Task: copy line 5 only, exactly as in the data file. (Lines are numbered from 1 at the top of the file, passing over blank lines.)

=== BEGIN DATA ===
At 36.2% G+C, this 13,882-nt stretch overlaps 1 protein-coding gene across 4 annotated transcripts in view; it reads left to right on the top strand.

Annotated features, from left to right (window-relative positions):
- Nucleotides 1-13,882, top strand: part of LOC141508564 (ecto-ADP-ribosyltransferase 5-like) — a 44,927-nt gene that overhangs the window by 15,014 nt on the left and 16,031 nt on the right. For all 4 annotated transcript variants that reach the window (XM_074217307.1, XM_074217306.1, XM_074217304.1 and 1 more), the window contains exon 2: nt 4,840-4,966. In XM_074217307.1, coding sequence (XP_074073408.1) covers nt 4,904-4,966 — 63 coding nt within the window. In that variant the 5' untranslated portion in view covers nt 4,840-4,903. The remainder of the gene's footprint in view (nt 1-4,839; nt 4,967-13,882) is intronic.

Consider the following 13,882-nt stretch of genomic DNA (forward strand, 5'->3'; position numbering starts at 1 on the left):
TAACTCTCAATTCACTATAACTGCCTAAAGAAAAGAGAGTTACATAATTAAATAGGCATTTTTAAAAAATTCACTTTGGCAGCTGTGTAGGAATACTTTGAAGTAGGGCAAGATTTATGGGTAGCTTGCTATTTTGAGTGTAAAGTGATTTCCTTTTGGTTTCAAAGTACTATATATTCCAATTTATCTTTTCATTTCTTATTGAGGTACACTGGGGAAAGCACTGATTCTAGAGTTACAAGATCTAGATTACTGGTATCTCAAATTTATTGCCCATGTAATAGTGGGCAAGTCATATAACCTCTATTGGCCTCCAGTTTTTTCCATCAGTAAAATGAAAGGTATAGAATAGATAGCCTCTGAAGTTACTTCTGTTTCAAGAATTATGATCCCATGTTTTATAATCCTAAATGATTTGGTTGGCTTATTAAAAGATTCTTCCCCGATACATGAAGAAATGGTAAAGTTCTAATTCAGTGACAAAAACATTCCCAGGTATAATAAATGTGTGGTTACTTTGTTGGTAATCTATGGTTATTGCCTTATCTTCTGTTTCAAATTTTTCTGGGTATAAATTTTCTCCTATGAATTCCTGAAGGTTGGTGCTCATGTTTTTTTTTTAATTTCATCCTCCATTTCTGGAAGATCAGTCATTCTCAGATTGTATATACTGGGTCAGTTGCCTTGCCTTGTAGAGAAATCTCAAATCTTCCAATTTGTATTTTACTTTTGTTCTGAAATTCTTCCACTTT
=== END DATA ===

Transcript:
TAACTCTCAATTCACTATAACTGCCTAAAGAAAAGAGAGTTACATAATTAAATAGGCATTTTTAAAAAATTCACTTTGGCAGCTGTGTAGGAATACTTTGAAGTAGGGCAAGATTTATGGGTAGCTTGCTATTTTGAGTGTAAAGTGATTTCCTTTTGGTTTCAAAGTACTATATATTCCAATTTATCTTTTCATTTCTTATTGAGGTACACTGGGGAAAGCACTGATTCTAGAGTTACAAGATCTAGATTACTGGTATCTCAAATTTATTGCCCATGTAATAGTGGGCAAGTCATATAACCTCTATTGGCCTCCAGTTTTTTCCATCAGTAAAATGAAAGGTATAGAATAGATAGCCTCTGAAGTTACTTCTGTTTCAAGAATTATGATCCCATGTTTTATAATCCTAAATGATTTGGTTGGCTTATTAAAAGATTCTTCCCCGATACATGAAGAAATGGTAAAGTTCTAATTCAGTGACAAAAACATTCCCAGGTATAATAAATGTGTGGTTACTTTGTTGGTAATCTATGGTTATTGCCTTATCTTCTGTTTCAAATTTTTCTGGGTATAAATTTTCTCCTATGAATTCCTGAAGGTTGGTGCTCATGTTTTTTTTTTAATTTCATCCTCCATTTCTGGAAGATCAGTCATTCTCAGATTGTATATACTGGGTCAGTTGCCTTGCCTTGTAGAGAAATCTCAAATCTTCCAATTTGTATTTTACTTTTGTTCTGAAATTCTTCCACTTT